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Doctor Who: Under the Lake – Spoiler-Free Preview

Doctor Who: Series 9, Episode 3
Under the Lake

Written by: Toby Whithouse
Directed by: Daniel O’Hara

Broadcast date: Saturday 3rd October at 8.25pm on BBC One

The Gallifrey Times have seen Under the Lake and have put our spoiler free preview together.

Series 9 kicked off with a cinematic two-parter filled to the brim with elements of Doctor Who‘s mythology and writer Steven Moffat’s traditional tropes – and after that thrilling start on Skaro, we’re heading straight into another two-part adventure, this time penned by stalwart Toby Whithouse, who’s back after a three year break from the show. Eschewing the bombastic scale and continuity-laden nature of the opening two-parter, does Under the Lake prove a worthy successor?

As you may have heard by this point, Under the Lake is traditional with a capital T – a horror-inflected, claustrophobic tale of a base and its crew under siege from a hostile force. You’ll have seen this before – it’s bread and butter Doctor Who, and as a consequence it’s often hard for these types of stories to stand out from the pack. Thankfully, Under the Lake manages that, even if this is an episode that plays it a little safe for the most part. It’s an episode that gains its virtues by presenting a polished, refined take on each of the familiar parts of a base under siege tale, rather than innovating in any grand way. 
Part of its strength is the slowly building mystery that runs through this episode like a stick of rock – what are these ghosts, and why are they attacking the crew? It’s a mystery that’s set up in atmospheric, blistering style with a cracking opening act that drops the Doctor and Clara in, ahem, the deep end, and it builds nicely throughout Under the Lake as the Doctor, Clara and the crew slowly unearth more clues from the ghosts and their mysterious surroundings – and while the answers to everything might not be truly shocking, there’s a fun handful of relatively surprising plot twists that serve to lay the groundwork intriguingly for Before the Flood. 

Another key strength here is the crew of guest characters. One or two get lost in the wash, but the guest characters here are a really pleasant surprise, possessing diverse and enjoyable personalities and enough depth for the audience to root for them – Morven Christie’s O’Donnell is an enjoyable vivacious presence as a fan of the Doctor, and Sophie Stone’s Cass is a thoroughly successful and sensitive take on a deaf character (Zaqi Ismail’s character, Lunn, signs for her throughout the episode) who’s defined more by her protective desire to keep her crew alive than her disability.

Essentially, however, Under the Lake is all about the ghosts. They’re front and centre for a good portion of the episode, and there’s some legitimately excellent scares that take advantage of the non-corporeal nature of the ghosts in a way that goes a great way to justifying this episode’s 8.25pm timeslot. Bolstered by some strong direction by Daniel O’Hara that exploits the watery setting for a claustrophobic atmosphere throughout the episode (just remember – day and night are different underwater), Under the Lake continues Doctor Who‘s hot streak of scary, entertaining horror episodes. It’s a shame, however, that Under the Lake does fumble a couple of moments with the ghosts, resorting to tired, stock horror clichés on two occasions that don’t achieve remotely the same success as the more inventive moments in the episode. These fumbles are rare, but they’re still a little egregious, and could easily have been improved.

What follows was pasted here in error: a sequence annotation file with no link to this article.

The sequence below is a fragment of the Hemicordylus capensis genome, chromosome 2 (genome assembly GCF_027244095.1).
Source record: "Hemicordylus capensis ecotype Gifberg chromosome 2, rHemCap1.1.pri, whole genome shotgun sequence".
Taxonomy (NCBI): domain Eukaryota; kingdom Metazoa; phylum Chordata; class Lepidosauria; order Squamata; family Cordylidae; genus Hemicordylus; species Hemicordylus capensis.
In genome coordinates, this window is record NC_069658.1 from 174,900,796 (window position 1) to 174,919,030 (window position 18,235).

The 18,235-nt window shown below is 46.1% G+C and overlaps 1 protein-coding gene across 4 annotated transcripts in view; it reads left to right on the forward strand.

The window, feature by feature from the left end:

There are actually far less storytelling errors here than usual. The plot is consistently intriguing, the performances are solid (Peter Capaldi returning to the Twelfth Doctor’s social awkwardness for a great scene) and the mystery unravels in a satisfying fashion. It’s just not an episode that aims high enough to be considered truly excellent – it hits its targets, but only by aiming lower than you might expect. In short, this is comfort zone Doctor Who – this episode achieves what it sets out to do, but you can’t help but wish that Whithouse pushed the boat out a little more with part one. In fairness, this is still a thoroughly entertaining instalment, and, crucially, it does set up a second half that promises to tinker with the formula in a hugely intriguing manner. The way it sets up that second half? It’s another great cliffhanger, with a final scene that steers the plot into terrifying new territory…

The bottom line: Under the Lake is old-fashioned Who done right, with a diverse and intriguing guest cast, solid horror and a mystery that unwraps itself in an engrossing manner. I’d hazard a guess that this one won’t stir up as much controversy in fandom, and it’s likely to be tonic for people who disliked the avalanche of mythology in the opening two-parter. Under the Lake might play it a little too safe for this reviewer’s liking, but, at the end of the day, it’s a great horror story that’s perfect for these dark autumn nights.